SIL International Media Release
SIL scholars address Linguistic Society of America
(January 2010) SIL linguists will present papers, a poster and symposium commentary at the 84th annual meeting of the Linguistic Society of America (LSA) and at the Society for the Study of Indigenous Languages of the Americas (SSILA). The two meetings will run concurrently 7–10 January in Baltimore, Maryland, USA.
SIL's exhibit this year will feature several new books, as well as the 16th edition of the Ethnologue: Languages of the World, which catalogs 6,909 known living languages. The exhibit will also hold live demonstrations of SIL FieldWorks Language Explorer, currently being used in small- to medium-sized dictionary projects at several universities. SIL FieldWorks is a software suite that helps researchers manage language and cultural data—from the initial collection stage to the publication of dictionaries, text collections and grammars.
SIL participation at the LSA and SSILA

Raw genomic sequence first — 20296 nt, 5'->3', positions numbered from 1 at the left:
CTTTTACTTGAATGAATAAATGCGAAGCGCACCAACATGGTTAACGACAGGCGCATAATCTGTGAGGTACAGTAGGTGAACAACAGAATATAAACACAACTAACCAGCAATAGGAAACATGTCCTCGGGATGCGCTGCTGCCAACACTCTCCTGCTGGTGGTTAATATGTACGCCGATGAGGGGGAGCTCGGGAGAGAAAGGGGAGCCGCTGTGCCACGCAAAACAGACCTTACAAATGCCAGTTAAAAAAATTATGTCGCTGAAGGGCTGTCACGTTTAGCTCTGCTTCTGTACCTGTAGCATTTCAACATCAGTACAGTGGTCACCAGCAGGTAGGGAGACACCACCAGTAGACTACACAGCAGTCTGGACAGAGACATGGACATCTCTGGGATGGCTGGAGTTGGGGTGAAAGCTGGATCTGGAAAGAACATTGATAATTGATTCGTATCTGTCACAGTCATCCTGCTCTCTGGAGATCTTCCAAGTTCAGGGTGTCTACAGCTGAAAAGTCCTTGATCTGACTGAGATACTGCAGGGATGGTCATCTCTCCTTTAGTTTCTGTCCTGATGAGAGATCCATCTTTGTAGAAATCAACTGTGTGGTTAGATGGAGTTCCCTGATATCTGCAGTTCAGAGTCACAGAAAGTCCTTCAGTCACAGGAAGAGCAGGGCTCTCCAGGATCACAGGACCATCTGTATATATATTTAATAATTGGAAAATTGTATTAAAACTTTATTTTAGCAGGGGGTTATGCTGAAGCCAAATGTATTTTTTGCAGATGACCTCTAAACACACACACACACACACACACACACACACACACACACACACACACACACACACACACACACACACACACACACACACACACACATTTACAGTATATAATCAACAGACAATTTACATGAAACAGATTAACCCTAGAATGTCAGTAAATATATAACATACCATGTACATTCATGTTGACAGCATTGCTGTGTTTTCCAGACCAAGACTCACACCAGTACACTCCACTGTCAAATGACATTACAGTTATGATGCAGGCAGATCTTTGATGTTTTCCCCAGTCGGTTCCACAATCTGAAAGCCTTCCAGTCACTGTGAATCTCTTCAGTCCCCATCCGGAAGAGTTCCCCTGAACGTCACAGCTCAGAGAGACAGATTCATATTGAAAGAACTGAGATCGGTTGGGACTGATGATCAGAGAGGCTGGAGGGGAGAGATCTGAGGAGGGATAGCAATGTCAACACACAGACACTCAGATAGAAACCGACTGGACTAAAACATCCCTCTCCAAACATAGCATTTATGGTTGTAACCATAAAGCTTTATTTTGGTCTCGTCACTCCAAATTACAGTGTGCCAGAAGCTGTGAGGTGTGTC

- Michael Cahill (SIL)—"Tonal polarity and dissimilation are distinct"
- Daniel J. Hintz (SIL)—"Auxiliation in Quechua: The role of contact within evolution"
- Diane Hintz (SIL)—"The prosody of affect in South Conchucos Quechua"
- Linda Humnick (SIL and University of Minnesota), poster—"Kumyk demonstratives and scalar implicatures in the givenness hierarchy model"
- George Huttar (SIL)—"Sources of African-derived Sarmaccan lexemes"
- Paul Kroeger (Graduate Institute of Applied Linguistics and SIL)—"Cleft sentences in Indonesian and Kimaragang"
- Steve Marlett (SIL and University of North Dakota), respondent in symposium—The analysis of morphological phenomena in the Indigenous languages of the Americas
- Steve Marlett (SIL and University of North Dakota)—"Round vowel epenthesis and velar consonant epenthesis in Seri"
- Kenneth S. Olson (SIL and University of North Dakota) and Christine A. Keating (SIL)—"Crosslinguistic insights on bilabial trill genesis"
- James Watters (SIL)—"Phrase-final glottal stop in Tlachichilco Tepehua"
- James Watters (SIL), with Cecil Brown (Northern Illinois University), et al.—"Linking Proto-Totonacan and Proto-Mixe-Zoquean"
The The Linguistic Society of America, with approximately 7,000 members, is the largest national professional society representing the field of linguistics. The Society's two most prominent continuing activities are publishing its premier journal, Language, and convening its annual meeting, which attracts linguists from many countries.